2. When you were an industry leading innovator, if you stop innovating, the sharks will come looking for you.

3. You have to market all the time and you will pay the price if your marketing doesn’t work.

4. When you broaden your product line — a good thing — you better watch how it impacts YOUR products. Don’t compete against yourself.

5. Wall Street will castrate you if you miss your numbers.

This ain’t bean bag, baby.

But, hey, what the Hell do I really know anyway? I’m just a Big Red Car. BTW, I just got a new GoPro camera and it’s pretty damn cool.




7 thoughts on “The Headaches of Catching Your Dream — GoPro

  1. Great study in over controlling the company and an attempt at the market. Founders bias limited his vision that others embraced like the Drone mounted version. or putting cameras in googles, more convenient application of the camera sport thing that GoPro could have OEMed working with others, but they wanted to define the market! Truth is the Market defines you if you are smart. Also wasted tons of time trying to recreate a GoPro YouTube offering, silly waste of time without a partner.
    Like the control of the company CEO extended and still tries to extend control to that which he has no potential to control. Riding the horse is not about control, it is a partnership of wills!

  2. All good points JLM.

    As far as making money in stocks, it’s often good to buy boring companies with a razor blade: ADP, Visa, Wells Fargo, etc

    Not as exciting as the thrill of 24 to 88 a share, nor as death defying as 88 to 11.

    No matter how great the next camera, how many have one that is good enough? Might be especially true for their age group of buyers.

  3. BRC: Please look in your glove box of business strategy wisdom, find your notes, and explain how to introduce a new and better product in a way that does help the finances of the company and is not a strategic error of “competing with” self?

      • Sure. That approach to product obsolescence has helped MSFT make money. Indeed, it has appeared that the long, grim history of security problems were not a bug but a feature — a reason to get users to buy the newest version and drop support for the old version.

        What I am missing is the claim that how introducing a new product that “cannibalizes” an old product is so easily a serious strategic error.

        For me, I got a copy of Office 2003 really cheap as a part of the Microsoft program “Hands on Training”. At times there were patches and security updates. I use Office a little occasionally and don’t like it. For security, I’m sure never to let Office read a file from an untrusted source.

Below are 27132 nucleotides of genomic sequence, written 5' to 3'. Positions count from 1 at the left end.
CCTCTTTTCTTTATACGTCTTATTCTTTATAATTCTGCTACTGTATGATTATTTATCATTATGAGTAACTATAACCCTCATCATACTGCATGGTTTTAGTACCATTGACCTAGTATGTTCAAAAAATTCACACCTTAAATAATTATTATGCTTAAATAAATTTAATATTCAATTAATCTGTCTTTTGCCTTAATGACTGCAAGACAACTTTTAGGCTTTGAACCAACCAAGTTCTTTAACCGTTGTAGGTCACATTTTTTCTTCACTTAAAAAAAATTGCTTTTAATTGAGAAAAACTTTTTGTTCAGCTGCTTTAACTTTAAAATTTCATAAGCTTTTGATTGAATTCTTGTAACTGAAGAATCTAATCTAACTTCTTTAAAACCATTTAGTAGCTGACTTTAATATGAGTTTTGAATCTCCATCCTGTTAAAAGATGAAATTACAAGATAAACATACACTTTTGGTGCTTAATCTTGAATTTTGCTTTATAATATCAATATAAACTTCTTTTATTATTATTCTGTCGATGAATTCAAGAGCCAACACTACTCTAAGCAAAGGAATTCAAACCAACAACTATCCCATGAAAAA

Since Office 2003 is software, it doesn’t wear out and is still as good as it was 13 years ago which, for anything like Office, is fine with me.

        My main word whacking is via D. Knuth’t TeX, and it has essentially no bugs or security problems at all and is the unchallenged international standard for high quality word processing in all fields with a lot of math and easily presents math with quality fully up to the best of traditional math-science typesetting, e.g., as by the American Mathematical Society. I could use some darker fonts and some better Adobe fonts for PDF versions. I understand that such fonts exist, but for now I’m just staying with the installation I have.

        I can’t stand to write software in a spreadsheet — I have several alternatives that work much better. E.g., for the attached graph, generating the data with a Excel spreadsheet was a disaster — got a huge spreadsheet file that ran far too slowly. So, I just wrote a little code, generated, the data right away, easily, and had Excel read the data, graph it, put the graph on the system clipboard, and have PhotoDraw convert it to a PNG file as displayed.

        One issue I do see: If I had a lot of files of input for Office, e.g., files with extension DOC or RTF for Word and got a new version of Word that replaced my old version, then maybe some of my old files, that at long effort I finally got to look like I wanted, would no longer look like they did or might not even work at all. Bummer.

        So, I’d need a way to run both versions of Word, and likely getting that to work would be mud wrestling with undocumented prerequisites.

        That is, a big company like Microsoft tends to want to stay with some politically correct fiction that, of course, everyone wants only the latest and greatest version of our software so that installing the latest version replaces the older version. Huge bummer. No serious production computer shop takes that attitude; instead they at least want to run the new version off-line on their workload until they are thoroughly convinced that there are no new bugs; one problem along those lines and the CIO’s daughter drops out of college, and her dad gets a new career direction.